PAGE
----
The best preparation for the PAT is to do past papers. There are plenty available on the Physics department’s website, although they only give answers to one sample paper so it’s worth getting a helpful teacher to go through the solutions with you if at all possible. Also bear in mind that the format for the physics section changed in 2015; there is now a series of shorter questions instead of a combination of multiple choice and longer questions. Don’t worry if your first couple of attempts go badly: there is a definite technique to the PAT which you’ll develop as you do past papers. I also found doing questions from Physics Olympiad past papers to be good preparation, especially when I wanted to save up PAT papers for closer to the date to the exam. The syllabus they cover is slightly different to the PAT and I found the standard of the questions to be harder, but they encourage the style of thinking that is useful for both the PAT and the interviews as well as containing lots of interesting problems.
I found my Oxford interviews to be both the most nerve wracking and most enjoyable part of the university application experience, as I think many do. Although it was a very pressured situation, it was great to experience something similar to an Oxford tutorial and I enjoyed the intellectual challenge. I applied to Balliol and was given two interviews there, as well as a third at St Hilda’s. All three followed the same format: the first of the two tutors in the interview asked me some questions on maths whilst the other remained quiet, then they switched roles and the second tutor asked me questions on physics. The tutors helped guide me through the problems whenever I got stuck, and didn’t expect me to be immediately familiar with the all topics we were discussing. For example, in my first interview I was asked about partial differentiation, a topic not on the A-Level syllabus and something I knew very little about. The tutor explained the basic principles to me and then I used these to answer his questions.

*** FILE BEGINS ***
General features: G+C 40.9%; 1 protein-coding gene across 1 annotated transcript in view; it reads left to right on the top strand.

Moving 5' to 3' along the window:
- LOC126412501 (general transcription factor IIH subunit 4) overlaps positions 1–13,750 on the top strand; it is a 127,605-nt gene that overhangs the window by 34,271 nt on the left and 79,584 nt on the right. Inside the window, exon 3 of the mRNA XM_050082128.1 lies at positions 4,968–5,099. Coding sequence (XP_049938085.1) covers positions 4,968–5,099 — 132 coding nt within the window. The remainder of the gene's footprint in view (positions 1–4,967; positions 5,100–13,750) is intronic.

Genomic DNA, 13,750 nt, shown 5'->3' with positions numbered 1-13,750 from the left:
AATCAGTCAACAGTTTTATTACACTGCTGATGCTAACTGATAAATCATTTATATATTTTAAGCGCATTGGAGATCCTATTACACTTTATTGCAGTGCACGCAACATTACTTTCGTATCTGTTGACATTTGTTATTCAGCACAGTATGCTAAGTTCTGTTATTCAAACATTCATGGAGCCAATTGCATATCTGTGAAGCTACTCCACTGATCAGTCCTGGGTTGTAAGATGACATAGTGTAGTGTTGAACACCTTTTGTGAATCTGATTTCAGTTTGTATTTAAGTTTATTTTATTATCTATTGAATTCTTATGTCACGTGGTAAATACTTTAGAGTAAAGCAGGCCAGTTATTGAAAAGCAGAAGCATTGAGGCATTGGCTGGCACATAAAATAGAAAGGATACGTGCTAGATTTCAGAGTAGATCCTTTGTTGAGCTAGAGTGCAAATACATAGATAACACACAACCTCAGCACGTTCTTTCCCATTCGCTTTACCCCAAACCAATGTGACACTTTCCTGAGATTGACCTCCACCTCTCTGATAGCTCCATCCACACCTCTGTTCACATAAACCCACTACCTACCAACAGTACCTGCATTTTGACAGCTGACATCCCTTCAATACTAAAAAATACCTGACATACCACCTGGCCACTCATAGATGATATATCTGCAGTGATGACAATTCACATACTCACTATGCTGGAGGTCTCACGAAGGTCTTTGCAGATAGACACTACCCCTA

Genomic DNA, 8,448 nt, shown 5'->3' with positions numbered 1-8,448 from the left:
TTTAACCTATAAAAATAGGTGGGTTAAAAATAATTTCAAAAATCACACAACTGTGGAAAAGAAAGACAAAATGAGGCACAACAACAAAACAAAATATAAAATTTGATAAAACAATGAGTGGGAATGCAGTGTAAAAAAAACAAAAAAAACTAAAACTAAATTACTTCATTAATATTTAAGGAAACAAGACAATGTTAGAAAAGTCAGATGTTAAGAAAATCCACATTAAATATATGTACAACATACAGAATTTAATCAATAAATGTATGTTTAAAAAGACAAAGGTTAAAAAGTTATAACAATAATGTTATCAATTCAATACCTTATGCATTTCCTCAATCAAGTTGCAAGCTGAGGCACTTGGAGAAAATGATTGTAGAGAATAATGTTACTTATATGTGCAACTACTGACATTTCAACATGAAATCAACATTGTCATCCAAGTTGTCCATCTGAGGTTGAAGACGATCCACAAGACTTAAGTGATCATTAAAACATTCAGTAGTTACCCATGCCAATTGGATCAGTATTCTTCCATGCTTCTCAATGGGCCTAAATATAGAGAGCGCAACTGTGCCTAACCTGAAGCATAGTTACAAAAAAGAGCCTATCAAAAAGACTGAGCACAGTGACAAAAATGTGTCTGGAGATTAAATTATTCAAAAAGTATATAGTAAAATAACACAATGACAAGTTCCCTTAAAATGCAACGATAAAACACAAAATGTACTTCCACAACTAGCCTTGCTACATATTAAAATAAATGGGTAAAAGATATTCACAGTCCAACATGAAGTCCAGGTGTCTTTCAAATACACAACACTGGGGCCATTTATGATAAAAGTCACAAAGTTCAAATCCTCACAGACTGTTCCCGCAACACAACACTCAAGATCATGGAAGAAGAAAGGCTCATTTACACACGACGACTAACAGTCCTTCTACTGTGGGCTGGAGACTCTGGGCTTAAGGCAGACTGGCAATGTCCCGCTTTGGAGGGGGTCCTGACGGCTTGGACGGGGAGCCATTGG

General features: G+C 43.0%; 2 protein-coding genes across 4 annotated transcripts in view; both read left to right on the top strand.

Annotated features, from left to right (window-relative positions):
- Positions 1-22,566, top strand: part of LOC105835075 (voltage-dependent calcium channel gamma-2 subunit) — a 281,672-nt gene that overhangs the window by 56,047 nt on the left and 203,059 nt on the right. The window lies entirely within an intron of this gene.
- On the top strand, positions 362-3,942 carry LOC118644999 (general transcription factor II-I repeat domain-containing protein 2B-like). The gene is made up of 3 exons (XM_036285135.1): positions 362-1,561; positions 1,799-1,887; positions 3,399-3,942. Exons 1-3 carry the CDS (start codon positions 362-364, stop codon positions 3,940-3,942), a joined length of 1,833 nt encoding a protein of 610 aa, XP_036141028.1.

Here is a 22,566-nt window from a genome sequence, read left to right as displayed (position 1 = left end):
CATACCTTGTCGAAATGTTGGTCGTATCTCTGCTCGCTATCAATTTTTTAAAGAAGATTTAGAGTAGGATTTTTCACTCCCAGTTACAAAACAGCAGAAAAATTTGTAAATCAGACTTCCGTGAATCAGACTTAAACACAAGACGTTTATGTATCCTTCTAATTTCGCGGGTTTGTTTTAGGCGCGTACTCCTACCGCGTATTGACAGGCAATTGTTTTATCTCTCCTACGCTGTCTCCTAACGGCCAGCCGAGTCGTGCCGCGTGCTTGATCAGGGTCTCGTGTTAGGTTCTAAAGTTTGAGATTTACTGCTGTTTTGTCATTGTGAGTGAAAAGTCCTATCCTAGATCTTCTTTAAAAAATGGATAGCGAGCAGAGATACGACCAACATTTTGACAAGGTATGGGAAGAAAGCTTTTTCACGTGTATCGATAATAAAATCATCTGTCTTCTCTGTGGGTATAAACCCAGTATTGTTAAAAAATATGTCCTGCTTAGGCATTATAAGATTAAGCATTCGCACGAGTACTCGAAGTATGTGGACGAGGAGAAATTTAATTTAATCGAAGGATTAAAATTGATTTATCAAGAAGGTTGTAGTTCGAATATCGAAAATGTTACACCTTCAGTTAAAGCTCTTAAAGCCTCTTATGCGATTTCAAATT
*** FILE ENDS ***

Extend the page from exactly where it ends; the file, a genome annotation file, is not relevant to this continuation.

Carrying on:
As with the PAT test, the best way to prepare for interviews is to practise. Continue answering as many practice questions as you can and see if it’s possible to arrange a practice interview or two with a teacher. Get used to explaining your thought process out loud as you answer questions. This feels very strange and unnatural at first but it allows the tutors to see how you go about approaching problems and turns the interview into much more of a dialogue between you and them. In the interview itself, remember that taking some time to pause and think is okay. The tutors will not expect you to be able to answer all their questions instantly. Try not to panic if you’re asked a question on a subject you are not familiar with; the tutors will be using this question to see how you process new information. Finally, don’t worry if you are asked a question you can’t answer. The tutors will build up the level of difficulty throughout the interview until the questions become very difficult and at this point they are more interested in the way you go about solving the problem rather than your actual answer.
I hope you found this article helpful and I wish you the best of luck in your university applications! Please feel free to get in touch via the social media links below if you have any questions: